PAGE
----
Drug Rug is poised for a successful career; their influences (Beach Boys, and contemporary favorites, Dr. Dog) fueled an impressive 9-song album, and on stage their personalities meld to make a fun live act. When asked, “What would be the Drug Rug ideal show?” the duo, Tommy Allen and Sarah Cronin, displayed their fun-side and provided a shared response. The ideal show would include playing on an island alongside the Beach Boys and Aretha Franklin to fans that took ferryboats and rafts with Chinese lanterns to get to, just as the Sun goes down.
The Chicago date was their penultimate show of the tour that supported the Long Blondes. “This has been one of the better tours so far,” says Tommy Allen, though it’s only the young band’s third tour ever, “The Long Blondes said they had a list of bands to choose from and picked us.” The successful tour’s end will allow for the nice transition to the studio at the end of July to work on their sophomore effort due in late summer or fall. On this tour, the band has been performing six new songs that will appear on their currently untitled release.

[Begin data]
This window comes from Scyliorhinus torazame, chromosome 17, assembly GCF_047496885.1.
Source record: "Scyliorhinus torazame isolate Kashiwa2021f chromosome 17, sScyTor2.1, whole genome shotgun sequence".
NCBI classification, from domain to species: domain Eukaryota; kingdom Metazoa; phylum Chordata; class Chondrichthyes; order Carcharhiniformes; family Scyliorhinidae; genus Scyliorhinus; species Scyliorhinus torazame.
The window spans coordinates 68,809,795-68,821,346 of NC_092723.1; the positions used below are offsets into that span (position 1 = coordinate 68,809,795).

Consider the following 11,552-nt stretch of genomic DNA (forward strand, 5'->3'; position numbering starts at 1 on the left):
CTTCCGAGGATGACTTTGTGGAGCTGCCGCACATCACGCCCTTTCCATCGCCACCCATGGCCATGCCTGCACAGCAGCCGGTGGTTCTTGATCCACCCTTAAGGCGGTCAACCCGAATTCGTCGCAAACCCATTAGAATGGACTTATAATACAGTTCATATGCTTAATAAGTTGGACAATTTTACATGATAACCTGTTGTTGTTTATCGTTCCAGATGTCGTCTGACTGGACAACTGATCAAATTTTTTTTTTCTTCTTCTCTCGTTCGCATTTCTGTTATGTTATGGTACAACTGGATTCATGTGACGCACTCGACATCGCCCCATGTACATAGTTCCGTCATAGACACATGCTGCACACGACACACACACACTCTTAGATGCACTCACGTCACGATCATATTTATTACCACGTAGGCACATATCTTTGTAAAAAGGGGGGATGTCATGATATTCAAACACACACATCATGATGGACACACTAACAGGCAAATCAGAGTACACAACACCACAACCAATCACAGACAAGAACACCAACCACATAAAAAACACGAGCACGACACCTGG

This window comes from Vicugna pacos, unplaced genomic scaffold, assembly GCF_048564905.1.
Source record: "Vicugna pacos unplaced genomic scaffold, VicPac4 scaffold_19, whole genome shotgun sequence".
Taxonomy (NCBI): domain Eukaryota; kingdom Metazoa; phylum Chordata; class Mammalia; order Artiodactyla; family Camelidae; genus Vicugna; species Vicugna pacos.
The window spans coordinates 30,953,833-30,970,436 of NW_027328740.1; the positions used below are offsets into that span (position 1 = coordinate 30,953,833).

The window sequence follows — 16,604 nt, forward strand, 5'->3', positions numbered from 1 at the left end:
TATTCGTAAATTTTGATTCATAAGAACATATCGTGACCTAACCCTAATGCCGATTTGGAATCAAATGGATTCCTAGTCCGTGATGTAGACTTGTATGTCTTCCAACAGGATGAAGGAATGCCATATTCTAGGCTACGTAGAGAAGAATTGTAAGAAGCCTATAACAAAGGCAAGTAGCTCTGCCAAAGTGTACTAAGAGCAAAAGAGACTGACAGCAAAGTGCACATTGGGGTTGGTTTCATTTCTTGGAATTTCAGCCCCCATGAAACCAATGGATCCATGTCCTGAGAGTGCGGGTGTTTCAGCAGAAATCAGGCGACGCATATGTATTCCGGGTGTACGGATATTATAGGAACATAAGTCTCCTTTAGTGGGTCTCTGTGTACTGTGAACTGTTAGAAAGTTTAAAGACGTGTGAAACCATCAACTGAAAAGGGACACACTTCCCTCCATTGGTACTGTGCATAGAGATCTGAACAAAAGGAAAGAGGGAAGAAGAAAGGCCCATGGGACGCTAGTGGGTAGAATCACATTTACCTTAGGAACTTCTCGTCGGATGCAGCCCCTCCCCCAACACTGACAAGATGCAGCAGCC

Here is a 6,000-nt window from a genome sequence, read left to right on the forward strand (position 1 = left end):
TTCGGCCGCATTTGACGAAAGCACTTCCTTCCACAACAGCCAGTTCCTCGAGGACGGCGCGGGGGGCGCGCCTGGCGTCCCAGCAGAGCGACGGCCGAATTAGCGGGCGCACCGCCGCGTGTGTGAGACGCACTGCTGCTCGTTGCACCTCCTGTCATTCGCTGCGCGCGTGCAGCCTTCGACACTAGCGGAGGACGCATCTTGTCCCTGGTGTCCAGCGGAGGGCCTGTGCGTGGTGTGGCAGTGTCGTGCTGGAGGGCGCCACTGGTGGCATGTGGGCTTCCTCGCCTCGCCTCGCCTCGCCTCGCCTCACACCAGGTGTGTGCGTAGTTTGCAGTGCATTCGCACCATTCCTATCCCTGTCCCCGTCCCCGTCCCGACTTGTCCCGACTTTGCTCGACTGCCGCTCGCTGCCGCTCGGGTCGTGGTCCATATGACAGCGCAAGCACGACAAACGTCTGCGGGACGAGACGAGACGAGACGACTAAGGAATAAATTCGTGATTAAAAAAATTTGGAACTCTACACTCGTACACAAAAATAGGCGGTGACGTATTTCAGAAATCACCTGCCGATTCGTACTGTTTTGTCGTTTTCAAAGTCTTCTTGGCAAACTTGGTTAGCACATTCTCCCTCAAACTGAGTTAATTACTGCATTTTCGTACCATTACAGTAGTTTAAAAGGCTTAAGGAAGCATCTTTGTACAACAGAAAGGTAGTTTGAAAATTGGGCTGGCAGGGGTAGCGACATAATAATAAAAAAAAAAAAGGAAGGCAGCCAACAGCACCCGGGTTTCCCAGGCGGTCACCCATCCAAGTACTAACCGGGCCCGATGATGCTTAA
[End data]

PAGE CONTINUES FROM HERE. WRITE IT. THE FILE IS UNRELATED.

The question of which contemporary band they like froze the two up a bit, “That question always takes us back because we listen to so much older stuff…” Tommy and Sarah said as they scrambled for new bands that excite them. Out of the scramble came Tulsa, a fellow Massachusetts act, The Black Angels, and Dr. Dog whose “polished,” advance-copy of their fifth album, FATE, has been playing through Drug Rug’s speakers as of late.
Drug Rug occasionally tries their hand at a cover, but generally stick to their own. This year they probably won’t be rocking any festivals, though they would like to, and anticipate doing so behind their next album. As we moved to a more general discussion, the band professed their love for Sultan’s falafels in Wicker Park, and their amazing time at the Hideout this winter.
Reflecting on the interview, I feel fortunate to have met up with them, and having talked to them prior to them playing definitely enhanced their quality set. I do not, however, feel fortunate in the quasi-celebrity sense, which I sometime feel when interacting with indie-rock artists; and that, strangely, was the best part. Being able to talk with a band of Drug Rug’s caliber with such ease exemplified rock ‘n’ roll’s essence.